Parliament is expected to sit on Saturday, October 19 in what could be one of the most important Commons’ sessions of the entire Brexit process. It will consider the Brexit deal that Boris Johnson has secured in Brussels.
Parliament has only sat on a Saturday on three occasions since the outbreak of the Second World War, and even before then it was a rare occurrence. The last time the House of Commons convened on a Saturday was after Argentina invaded the Falklands in 1982.
Why will they sit?
On October 17, Mr Johnson secured a series of changes to the Brexit Withdrawal Agreement and Political Declaration.
The changes to the former mean that the backstop is replaced by an effectively permanent protocol which applies to Northern Ireland only and leaves the whole of the UK to negotiate free trade deals around the world. The changes to the latter loosen the provisions which would have stopped Britain from deregulating.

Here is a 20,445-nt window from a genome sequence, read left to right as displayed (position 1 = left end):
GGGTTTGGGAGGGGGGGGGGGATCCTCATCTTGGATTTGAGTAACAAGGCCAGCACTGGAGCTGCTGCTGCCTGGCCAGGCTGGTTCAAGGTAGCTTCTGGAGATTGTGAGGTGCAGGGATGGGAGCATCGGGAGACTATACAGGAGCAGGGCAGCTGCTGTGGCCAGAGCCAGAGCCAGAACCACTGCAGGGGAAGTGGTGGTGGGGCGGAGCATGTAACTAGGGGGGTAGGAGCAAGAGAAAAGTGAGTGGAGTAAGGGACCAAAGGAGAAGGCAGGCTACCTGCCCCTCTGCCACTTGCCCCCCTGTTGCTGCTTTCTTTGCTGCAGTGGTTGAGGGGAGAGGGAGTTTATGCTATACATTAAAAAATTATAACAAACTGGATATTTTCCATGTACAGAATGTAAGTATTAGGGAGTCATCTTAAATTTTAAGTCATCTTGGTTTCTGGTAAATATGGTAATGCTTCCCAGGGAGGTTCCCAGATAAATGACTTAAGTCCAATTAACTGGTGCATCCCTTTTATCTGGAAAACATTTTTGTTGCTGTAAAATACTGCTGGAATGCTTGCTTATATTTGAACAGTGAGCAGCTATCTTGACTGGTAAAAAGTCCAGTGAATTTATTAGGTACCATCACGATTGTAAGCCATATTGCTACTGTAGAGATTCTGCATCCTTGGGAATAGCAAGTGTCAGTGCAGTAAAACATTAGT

Parliament must now consider the deal and vote on whether to approve it. If it rejects the deal then the so-called Benn Act requires the Prime Minister to request an extension to the Brexit process.
With the DUP refusing to support the deal, the vote could be incredibly tight and will depend on whether Mr Johnson can retain the support of his own hardliners while also winning back former Tories and convincing two dozen or more Labour MPs to rebel against their leader.
What other options could MPs take?
MPs could reject the deal outright. If they do, the Government has confirmed that Mr Johnson will ask for an extension. However, he could try to undermine that request and MPs could be forced into a vote of no confidence to remove the PM.
If they do that they would need to try and form a so-called unity government to secure an extension and perhaps legislate for a referendum. Eventually, there would need to be a general election.
Another option could be for MPs to attach a confirmatory referendum to the deal, so that the country would vote again. There have been reports that Jeremy Corbyn now supports such an approach. However, it's unlikely that a parliamentary majority for a referendum could survive the many, many votes to pass a referendum law.
MPs could also try and amend the deal in other ways, for example by forcing the Government to pursue a softer Brexit in the future relationship negotiations.
Whatever the outcome, Saturday 19 will be an historic day.